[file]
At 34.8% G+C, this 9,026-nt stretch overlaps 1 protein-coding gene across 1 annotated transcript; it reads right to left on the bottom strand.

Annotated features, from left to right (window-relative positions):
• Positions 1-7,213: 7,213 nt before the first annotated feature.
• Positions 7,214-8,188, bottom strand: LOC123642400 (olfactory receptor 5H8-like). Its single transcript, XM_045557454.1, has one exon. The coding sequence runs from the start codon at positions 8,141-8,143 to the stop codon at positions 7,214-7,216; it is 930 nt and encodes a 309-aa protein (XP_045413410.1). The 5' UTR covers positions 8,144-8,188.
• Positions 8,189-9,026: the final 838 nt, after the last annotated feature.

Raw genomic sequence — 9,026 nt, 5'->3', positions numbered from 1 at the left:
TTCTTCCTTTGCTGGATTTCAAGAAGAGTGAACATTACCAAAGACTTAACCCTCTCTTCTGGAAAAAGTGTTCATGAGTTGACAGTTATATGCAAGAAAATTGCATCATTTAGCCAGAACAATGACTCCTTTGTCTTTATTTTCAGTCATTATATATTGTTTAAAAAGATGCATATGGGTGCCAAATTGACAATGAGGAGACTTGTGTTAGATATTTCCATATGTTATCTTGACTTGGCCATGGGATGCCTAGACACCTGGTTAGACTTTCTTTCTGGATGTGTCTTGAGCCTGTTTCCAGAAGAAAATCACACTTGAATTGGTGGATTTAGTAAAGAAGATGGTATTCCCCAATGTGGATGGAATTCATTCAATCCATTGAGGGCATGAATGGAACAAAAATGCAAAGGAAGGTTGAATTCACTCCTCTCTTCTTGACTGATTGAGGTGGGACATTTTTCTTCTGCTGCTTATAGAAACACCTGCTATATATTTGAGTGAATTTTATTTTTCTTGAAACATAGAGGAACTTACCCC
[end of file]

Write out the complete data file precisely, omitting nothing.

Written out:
At 34.8% G+C, this 9,026-nt stretch overlaps 1 protein-coding gene across 1 annotated transcript; it reads right to left on the bottom strand.

Annotated features, from left to right (window-relative positions):
• Positions 1-7,213: 7,213 nt before the first annotated feature.
• Positions 7,214-8,188, bottom strand: LOC123642400 (olfactory receptor 5H8-like). Its single transcript, XM_045557454.1, has one exon. The coding sequence runs from the start codon at positions 8,141-8,143 to the stop codon at positions 7,214-7,216; it is 930 nt and encodes a 309-aa protein (XP_045413410.1). The 5' UTR covers positions 8,144-8,188.
• Positions 8,189-9,026: the final 838 nt, after the last annotated feature.

Raw genomic sequence — 9,026 nt, 5'->3', positions numbered from 1 at the left:
TTCTTCCTTTGCTGGATTTCAAGAAGAGTGAACATTACCAAAGACTTAACCCTCTCTTCTGGAAAAAGTGTTCATGAGTTGACAGTTATATGCAAGAAAATTGCATCATTTAGCCAGAACAATGACTCCTTTGTCTTTATTTTCAGTCATTATATATTGTTTAAAAAGATGCATATGGGTGCCAAATTGACAATGAGGAGACTTGTGTTAGATATTTCCATATGTTATCTTGACTTGGCCATGGGATGCCTAGACACCTGGTTAGACTTTCTTTCTGGATGTGTCTTGAGCCTGTTTCCAGAAGAAAATCACACTTGAATTGGTGGATTTAGTAAAGAAGATGGTATTCCCCAATGTGGATGGAATTCATTCAATCCATTGAGGGCATGAATGGAACAAAAATGCAAAGGAAGGTTGAATTCACTCCTCTCTTCTTGACTGATTGAGGTGGGACATTTTTCTTCTGCTGCTTATAGAAACACCTGCTATATATTTGAGTGAATTTTATTTTTCTTGAAACATAGAGGAACTTACCCC